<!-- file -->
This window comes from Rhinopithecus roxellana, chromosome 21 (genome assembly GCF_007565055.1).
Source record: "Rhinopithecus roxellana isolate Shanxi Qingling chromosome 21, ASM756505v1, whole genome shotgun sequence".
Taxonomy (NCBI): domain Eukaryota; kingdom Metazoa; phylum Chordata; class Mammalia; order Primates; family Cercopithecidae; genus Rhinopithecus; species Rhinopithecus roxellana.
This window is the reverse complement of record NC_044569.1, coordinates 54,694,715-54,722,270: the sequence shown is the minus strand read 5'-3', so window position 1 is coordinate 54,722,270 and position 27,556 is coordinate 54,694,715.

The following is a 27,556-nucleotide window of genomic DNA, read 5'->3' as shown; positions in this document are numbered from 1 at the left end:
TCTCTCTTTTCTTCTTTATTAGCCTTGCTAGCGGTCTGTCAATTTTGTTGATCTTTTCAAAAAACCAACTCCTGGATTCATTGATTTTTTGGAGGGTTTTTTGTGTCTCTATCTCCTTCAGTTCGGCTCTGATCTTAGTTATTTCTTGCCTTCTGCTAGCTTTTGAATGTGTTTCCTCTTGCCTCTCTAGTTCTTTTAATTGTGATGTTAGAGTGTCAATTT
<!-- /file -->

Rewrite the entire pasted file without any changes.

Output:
This window comes from Rhinopithecus roxellana, chromosome 21 (genome assembly GCF_007565055.1).
Source record: "Rhinopithecus roxellana isolate Shanxi Qingling chromosome 21, ASM756505v1, whole genome shotgun sequence".
Taxonomy (NCBI): domain Eukaryota; kingdom Metazoa; phylum Chordata; class Mammalia; order Primates; family Cercopithecidae; genus Rhinopithecus; species Rhinopithecus roxellana.
This window is the reverse complement of record NC_044569.1, coordinates 54,694,715-54,722,270: the sequence shown is the minus strand read 5'-3', so window position 1 is coordinate 54,722,270 and position 27,556 is coordinate 54,694,715.

The following is a 27,556-nucleotide window of genomic DNA, read 5'->3' as shown; positions in this document are numbered from 1 at the left end:
TCTCTCTTTTCTTCTTTATTAGCCTTGCTAGCGGTCTGTCAATTTTGTTGATCTTTTCAAAAAACCAACTCCTGGATTCATTGATTTTTTGGAGGGTTTTTTGTGTCTCTATCTCCTTCAGTTCGGCTCTGATCTTAGTTATTTCTTGCCTTCTGCTAGCTTTTGAATGTGTTTCCTCTTGCCTCTCTAGTTCTTTTAATTGTGATGTTAGAGTGTCAATTT